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Metal Gear Solid
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Taking a beloved, old school 2D franchise and having it enter the world of 3D rarely improves upon the original source, but Metal Gear Solid is one of those rare exceptions that does just that.
 
Few games, even those of today's super high tech generation, can be described as "fierce".  Metal Gear Solid comes at the player with the force of a hurricane.  The characters are wonderfully fleshed out and given levels that surely belong in a good Clancy novel.  The heroes have their dark side.  The villains have their noble side.  Double crosses and double double crosses are all par for the course for this hefty game.  But Metal Gear Solid isn't just a game about great characters.  It's one of the very few games that tackles idealogical and political issues.  Its very theme lays bare a frightening theme that especially holds true today, that of nuclear weapons.  I should point out that Metal Gear Solid is a very alarmist game.  All the worst case scenario conspiracy theories you've ever thought of are true in this game.
 
That aside, the true heart of Metal Gear Solid is the sneaking and stealth.  Even though Solid Snake is strong and can pick up many weapons along the way, the wisest course of action is usally to avoid being spotted and to use the terrain and obstacles to sneak past guards and security cameras.  If Snake is spotted, the end result is usually not pretty as one guard radios for help from a dozen other guards.  If you do get into a fight, though, Snake has many different weapons he can pick up as he explores the enemy base and many different ways you can go about a situation.  Sometimes you can take out an enemy without lethal means(ala stun grenades) and sometimes you can take out an enemy without him even knowing your were there (ala sniper rifles or radio guided rockets).  And boss fights, of course, are required.  Most boss fights have one or two specific weapons and strategies that you must use to take down the boss.  Unlike the original Metal Gear, though, deciding on which weapon to use actually makes sense.  The bosses, sadly, start out kinda unimpressive but thankfully get more and more intense and absorbing as the game goes on.
 
The level of immersion and attention to detail in this game is impressive.  You truly did feel like you were in some kind of spy movie as you assessed situations, kept an eye out for traps, decided on weapons, and called for help on your radio.  Metal Gear Solid isn't as gadget intensive or as polished as a game like, say, Splinter Cell, but Metal Gear Solid remembers what counts.  What this game IS, however, is very weapon intensive.  This might be a bad thing in some ways.  Because weapons are so important to the main character, if you're low on ammunition or out of a certain item, some situations might be more difficult or impossible.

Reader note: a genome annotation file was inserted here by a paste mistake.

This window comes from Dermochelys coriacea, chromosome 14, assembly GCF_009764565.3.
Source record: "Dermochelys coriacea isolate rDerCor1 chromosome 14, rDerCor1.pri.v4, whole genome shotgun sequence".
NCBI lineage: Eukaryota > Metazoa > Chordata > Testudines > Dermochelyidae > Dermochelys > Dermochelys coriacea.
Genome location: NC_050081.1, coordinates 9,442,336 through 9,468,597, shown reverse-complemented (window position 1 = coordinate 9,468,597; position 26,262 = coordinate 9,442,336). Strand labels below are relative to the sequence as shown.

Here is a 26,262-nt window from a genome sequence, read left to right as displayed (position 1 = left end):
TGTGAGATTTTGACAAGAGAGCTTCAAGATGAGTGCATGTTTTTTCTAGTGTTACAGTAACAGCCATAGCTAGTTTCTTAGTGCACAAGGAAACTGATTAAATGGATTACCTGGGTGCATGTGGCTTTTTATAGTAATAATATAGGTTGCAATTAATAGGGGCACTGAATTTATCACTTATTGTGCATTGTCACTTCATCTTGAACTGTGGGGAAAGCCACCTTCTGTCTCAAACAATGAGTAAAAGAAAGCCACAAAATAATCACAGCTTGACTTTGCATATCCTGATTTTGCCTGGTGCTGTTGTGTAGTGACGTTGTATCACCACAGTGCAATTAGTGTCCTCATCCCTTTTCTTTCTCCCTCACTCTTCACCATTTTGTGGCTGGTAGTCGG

Despite how marvelous this game is and how revolutionary it may have been for its time, Metal Gear Solid doesn't age as well as it should have.  Many people not really keen on Metal Gear Solid have complained that the series is more like watching a movie than playing a game.  I really have no problems with extended movie sequences so long as the characters are interesting, the dialogue is delivered well, and the movies don't over-stay their welcome.  Movies simply enhance the story of the game.  However upon playing the game, I was surprised that I had completely forgotten that the movie sequences use the same graphics as the in game polygons instead of using pre-rendered graphics like Final Fantasy VII or Panzer Dragoon Saga.  Much more graphically beautiful games have come out on the original Playstation since Metal Gear Solid.  Graphical issues aside, several other game elements seem much too "old school".  Because the action is mostly viewed top down, you'll sometimes come across situations where you can't see the enemy in places where your radar is being jammed.  The biggest issue I had with this game is that there were a couple instances of seemingly tacked on and rather forced backtracking, which is something that today's generation of gamers find unforgivable.
 
The nitpicks are few and far between, though.  Unlike many "classics" that die fast, Metal Gear Solid still has heft and is still relevant today.  It has great characters, great action, great story, great sense of immersion, and finishes with one heck of a bang.
 
Grade: Excellent

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